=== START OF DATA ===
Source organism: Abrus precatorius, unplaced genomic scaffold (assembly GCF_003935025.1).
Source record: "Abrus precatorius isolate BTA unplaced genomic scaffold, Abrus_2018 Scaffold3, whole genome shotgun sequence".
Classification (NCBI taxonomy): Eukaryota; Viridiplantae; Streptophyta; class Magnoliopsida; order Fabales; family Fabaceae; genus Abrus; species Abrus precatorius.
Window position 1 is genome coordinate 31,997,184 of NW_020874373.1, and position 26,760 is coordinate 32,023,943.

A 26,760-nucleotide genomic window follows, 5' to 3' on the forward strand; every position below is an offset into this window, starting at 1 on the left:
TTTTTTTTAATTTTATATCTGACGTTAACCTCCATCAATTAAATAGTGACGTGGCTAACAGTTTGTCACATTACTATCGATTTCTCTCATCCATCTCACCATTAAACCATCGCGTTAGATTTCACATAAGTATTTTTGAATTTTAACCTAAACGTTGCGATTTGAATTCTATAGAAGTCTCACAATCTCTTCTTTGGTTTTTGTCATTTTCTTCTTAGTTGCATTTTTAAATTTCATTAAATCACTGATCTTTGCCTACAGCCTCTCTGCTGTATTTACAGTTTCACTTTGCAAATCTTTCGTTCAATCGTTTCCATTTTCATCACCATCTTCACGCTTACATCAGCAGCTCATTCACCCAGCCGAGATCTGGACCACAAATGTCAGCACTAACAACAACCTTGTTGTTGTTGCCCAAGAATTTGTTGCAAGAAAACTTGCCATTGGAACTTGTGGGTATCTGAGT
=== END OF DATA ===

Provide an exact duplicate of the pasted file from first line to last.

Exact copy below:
Source organism: Abrus precatorius, unplaced genomic scaffold (assembly GCF_003935025.1).
Source record: "Abrus precatorius isolate BTA unplaced genomic scaffold, Abrus_2018 Scaffold3, whole genome shotgun sequence".
Classification (NCBI taxonomy): Eukaryota; Viridiplantae; Streptophyta; class Magnoliopsida; order Fabales; family Fabaceae; genus Abrus; species Abrus precatorius.
Window position 1 is genome coordinate 31,997,184 of NW_020874373.1, and position 26,760 is coordinate 32,023,943.

A 26,760-nucleotide genomic window follows, 5' to 3' on the forward strand; every position below is an offset into this window, starting at 1 on the left:
TTTTTTTTAATTTTATATCTGACGTTAACCTCCATCAATTAAATAGTGACGTGGCTAACAGTTTGTCACATTACTATCGATTTCTCTCATCCATCTCACCATTAAACCATCGCGTTAGATTTCACATAAGTATTTTTGAATTTTAACCTAAACGTTGCGATTTGAATTCTATAGAAGTCTCACAATCTCTTCTTTGGTTTTTGTCATTTTCTTCTTAGTTGCATTTTTAAATTTCATTAAATCACTGATCTTTGCCTACAGCCTCTCTGCTGTATTTACAGTTTCACTTTGCAAATCTTTCGTTCAATCGTTTCCATTTTCATCACCATCTTCACGCTTACATCAGCAGCTCATTCACCCAGCCGAGATCTGGACCACAAATGTCAGCACTAACAACAACCTTGTTGTTGTTGCCCAAGAATTTGTTGCAAGAAAACTTGCCATTGGAACTTGTGGGTATCTGAGT